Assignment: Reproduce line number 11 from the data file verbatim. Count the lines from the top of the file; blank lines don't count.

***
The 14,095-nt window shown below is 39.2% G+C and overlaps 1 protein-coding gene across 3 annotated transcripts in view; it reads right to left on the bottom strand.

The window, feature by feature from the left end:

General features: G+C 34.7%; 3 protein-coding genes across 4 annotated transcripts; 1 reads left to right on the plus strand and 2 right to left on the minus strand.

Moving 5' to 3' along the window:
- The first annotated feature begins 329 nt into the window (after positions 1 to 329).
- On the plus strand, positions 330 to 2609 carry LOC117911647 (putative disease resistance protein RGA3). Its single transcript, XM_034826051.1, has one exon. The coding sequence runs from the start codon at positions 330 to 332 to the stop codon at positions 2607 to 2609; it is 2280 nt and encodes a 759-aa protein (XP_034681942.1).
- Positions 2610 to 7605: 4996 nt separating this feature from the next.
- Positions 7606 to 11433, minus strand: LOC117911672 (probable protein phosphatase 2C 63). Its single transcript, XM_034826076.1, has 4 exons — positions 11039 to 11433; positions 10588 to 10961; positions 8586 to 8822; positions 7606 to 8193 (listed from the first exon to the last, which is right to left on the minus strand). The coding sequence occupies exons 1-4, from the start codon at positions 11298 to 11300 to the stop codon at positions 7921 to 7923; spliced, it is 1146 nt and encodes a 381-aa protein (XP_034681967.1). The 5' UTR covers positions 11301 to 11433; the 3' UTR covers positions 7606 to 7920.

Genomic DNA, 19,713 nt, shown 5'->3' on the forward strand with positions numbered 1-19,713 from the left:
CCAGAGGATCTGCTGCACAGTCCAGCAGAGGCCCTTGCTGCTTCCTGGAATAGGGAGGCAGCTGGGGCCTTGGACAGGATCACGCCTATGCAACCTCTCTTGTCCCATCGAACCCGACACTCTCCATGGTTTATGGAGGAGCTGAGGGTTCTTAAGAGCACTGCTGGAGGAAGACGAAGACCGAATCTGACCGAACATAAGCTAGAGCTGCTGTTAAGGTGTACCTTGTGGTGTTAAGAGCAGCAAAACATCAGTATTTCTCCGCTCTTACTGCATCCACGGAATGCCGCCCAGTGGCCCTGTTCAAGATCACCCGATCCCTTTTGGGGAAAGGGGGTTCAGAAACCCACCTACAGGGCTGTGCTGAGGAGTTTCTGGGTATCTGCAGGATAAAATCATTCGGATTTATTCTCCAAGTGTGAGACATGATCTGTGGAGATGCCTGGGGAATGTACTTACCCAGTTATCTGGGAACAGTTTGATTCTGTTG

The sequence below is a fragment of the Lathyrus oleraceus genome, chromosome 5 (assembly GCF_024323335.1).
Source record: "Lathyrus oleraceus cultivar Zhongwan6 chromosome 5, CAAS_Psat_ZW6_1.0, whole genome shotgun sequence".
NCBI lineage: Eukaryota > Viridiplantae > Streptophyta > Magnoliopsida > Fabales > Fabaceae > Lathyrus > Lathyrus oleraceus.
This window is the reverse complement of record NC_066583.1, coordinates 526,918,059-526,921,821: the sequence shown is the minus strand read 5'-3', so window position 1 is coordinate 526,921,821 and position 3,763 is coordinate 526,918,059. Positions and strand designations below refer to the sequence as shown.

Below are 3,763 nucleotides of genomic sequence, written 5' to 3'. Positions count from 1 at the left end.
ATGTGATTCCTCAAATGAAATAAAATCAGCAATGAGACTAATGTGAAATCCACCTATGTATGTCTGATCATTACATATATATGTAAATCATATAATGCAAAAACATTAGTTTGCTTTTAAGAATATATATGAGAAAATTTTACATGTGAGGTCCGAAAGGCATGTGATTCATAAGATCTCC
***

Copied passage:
The sequence below is a fragment of the Lathyrus oleraceus genome, chromosome 5 (assembly GCF_024323335.1).